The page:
In this first course, we introduce the Python Language, the declaration model, and how variables and functions are used in python.
Our learning objectives for this course are to introduce the python language and to be able to recognize and explain the core concepts of the Python language.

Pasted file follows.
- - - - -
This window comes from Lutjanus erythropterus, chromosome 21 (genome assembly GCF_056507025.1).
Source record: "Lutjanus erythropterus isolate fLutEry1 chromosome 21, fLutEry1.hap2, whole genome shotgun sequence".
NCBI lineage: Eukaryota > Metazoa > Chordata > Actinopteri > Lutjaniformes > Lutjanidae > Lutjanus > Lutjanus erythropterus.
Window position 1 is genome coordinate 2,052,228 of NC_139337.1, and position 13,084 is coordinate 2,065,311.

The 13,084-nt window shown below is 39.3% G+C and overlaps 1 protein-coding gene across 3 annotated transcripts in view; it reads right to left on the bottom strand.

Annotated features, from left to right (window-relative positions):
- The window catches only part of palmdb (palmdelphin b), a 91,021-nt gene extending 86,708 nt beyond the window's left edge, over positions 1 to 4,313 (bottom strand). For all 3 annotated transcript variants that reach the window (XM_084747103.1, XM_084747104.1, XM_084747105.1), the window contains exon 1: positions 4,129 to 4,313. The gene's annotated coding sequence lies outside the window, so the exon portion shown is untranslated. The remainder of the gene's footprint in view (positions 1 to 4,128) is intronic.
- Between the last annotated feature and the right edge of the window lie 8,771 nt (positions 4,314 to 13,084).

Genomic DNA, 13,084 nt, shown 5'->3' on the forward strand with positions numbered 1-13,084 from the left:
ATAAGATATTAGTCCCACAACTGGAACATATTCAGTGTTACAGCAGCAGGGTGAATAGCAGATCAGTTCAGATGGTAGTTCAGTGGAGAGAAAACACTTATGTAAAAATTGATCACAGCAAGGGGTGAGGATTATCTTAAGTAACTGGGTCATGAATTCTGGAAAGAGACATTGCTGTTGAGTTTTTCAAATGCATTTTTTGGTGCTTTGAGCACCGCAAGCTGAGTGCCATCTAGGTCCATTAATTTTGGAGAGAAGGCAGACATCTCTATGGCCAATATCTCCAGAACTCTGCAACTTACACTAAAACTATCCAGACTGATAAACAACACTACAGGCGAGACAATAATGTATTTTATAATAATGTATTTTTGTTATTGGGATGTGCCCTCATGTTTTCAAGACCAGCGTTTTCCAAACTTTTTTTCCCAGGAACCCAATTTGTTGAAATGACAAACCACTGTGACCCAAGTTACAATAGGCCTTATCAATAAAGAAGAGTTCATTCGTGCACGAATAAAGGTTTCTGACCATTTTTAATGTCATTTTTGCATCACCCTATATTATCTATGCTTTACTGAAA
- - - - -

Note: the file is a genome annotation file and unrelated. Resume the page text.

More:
Hi and welcome back. Let me introduce you to names, datatypes and variables in Python. Names in Python are quite constrained, so the sooner you get into the habit of following the conventions, the less time you will waste dealing with errors. In Python, names may contain only letters, digits, and underscores, and may not start with a digit. Python convention for a variable name is all underscore lower underscore case, underscore words, underscore with, underscore underscores. Here, let me just quickly show you how you can work with variables. So we'll create a script and we'll call some variables from it. So we'll import the sys library first. Let's print out sys argv variables. We just need to call it something, so we'll take the first variable. What we'll do now is print that out using the print command and we'll add some text into it, just say the name is, just name. We'll save this file and then we'll execute it in the command line, okay? So okay, let's go to our batch console and we'll call the script and we'll pass these three variables with it, so apples, mango, and the number 50. Let's see what happens when we execute that. Okay, so the script replied with the name is apples. We'll get back to our script and we'll change the script to pull variable number two, okay, so this should return mango. The name is mango. Python has built-in functions to convert from one type to another. This is useful as Python defines variable types for you based on what you declare. So once a variable is assigned to, It could cause an error if the variable is used with an operator or function that is inappropriate for that type. So we can convert from one datatype to another. If the source type cannot be converted to the target type, then a TypeError is thrown. In Python, numbers are created by numeric literals or by using built-in functions and operators. Python supports three numeric types: integers, floating point numbers, and complex numbers. In Python integers have unlimited precision. You can check the precision and internal representation of floating point numbers on the host your code is running on by querying sys.float_info.